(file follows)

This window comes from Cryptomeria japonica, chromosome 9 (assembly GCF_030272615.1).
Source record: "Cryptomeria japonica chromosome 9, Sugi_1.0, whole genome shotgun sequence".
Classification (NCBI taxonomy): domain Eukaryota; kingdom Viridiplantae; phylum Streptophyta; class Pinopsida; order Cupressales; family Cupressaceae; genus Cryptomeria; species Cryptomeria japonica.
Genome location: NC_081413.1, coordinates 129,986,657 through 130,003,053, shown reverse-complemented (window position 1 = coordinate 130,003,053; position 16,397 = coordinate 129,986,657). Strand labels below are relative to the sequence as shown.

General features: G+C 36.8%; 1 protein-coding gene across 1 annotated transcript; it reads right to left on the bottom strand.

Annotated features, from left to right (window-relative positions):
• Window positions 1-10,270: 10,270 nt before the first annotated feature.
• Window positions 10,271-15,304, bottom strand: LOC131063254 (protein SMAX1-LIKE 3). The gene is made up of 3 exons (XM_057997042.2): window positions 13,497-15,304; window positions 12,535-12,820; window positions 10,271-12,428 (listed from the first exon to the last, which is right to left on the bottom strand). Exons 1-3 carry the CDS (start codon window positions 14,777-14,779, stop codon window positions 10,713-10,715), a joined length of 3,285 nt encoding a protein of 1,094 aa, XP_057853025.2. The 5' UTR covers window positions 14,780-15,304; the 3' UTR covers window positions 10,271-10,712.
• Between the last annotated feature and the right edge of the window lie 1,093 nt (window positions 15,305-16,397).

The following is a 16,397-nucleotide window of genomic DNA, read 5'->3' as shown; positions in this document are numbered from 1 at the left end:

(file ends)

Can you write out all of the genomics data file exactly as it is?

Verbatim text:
This window comes from Cryptomeria japonica, chromosome 9 (assembly GCF_030272615.1).
Source record: "Cryptomeria japonica chromosome 9, Sugi_1.0, whole genome shotgun sequence".
Classification (NCBI taxonomy): domain Eukaryota; kingdom Viridiplantae; phylum Streptophyta; class Pinopsida; order Cupressales; family Cupressaceae; genus Cryptomeria; species Cryptomeria japonica.
Genome location: NC_081413.1, coordinates 129,986,657 through 130,003,053, shown reverse-complemented (window position 1 = coordinate 130,003,053; position 16,397 = coordinate 129,986,657). Strand labels below are relative to the sequence as shown.

General features: G+C 36.8%; 1 protein-coding gene across 1 annotated transcript; it reads right to left on the bottom strand.

Annotated features, from left to right (window-relative positions):
• Window positions 1-10,270: 10,270 nt before the first annotated feature.
• Window positions 10,271-15,304, bottom strand: LOC131063254 (protein SMAX1-LIKE 3). The gene is made up of 3 exons (XM_057997042.2): window positions 13,497-15,304; window positions 12,535-12,820; window positions 10,271-12,428 (listed from the first exon to the last, which is right to left on the bottom strand). Exons 1-3 carry the CDS (start codon window positions 14,777-14,779, stop codon window positions 10,713-10,715), a joined length of 3,285 nt encoding a protein of 1,094 aa, XP_057853025.2. The 5' UTR covers window positions 14,780-15,304; the 3' UTR covers window positions 10,271-10,712.
• Between the last annotated feature and the right edge of the window lie 1,093 nt (window positions 15,305-16,397).

The following is a 16,397-nucleotide window of genomic DNA, read 5'->3' as shown; positions in this document are numbered from 1 at the left end: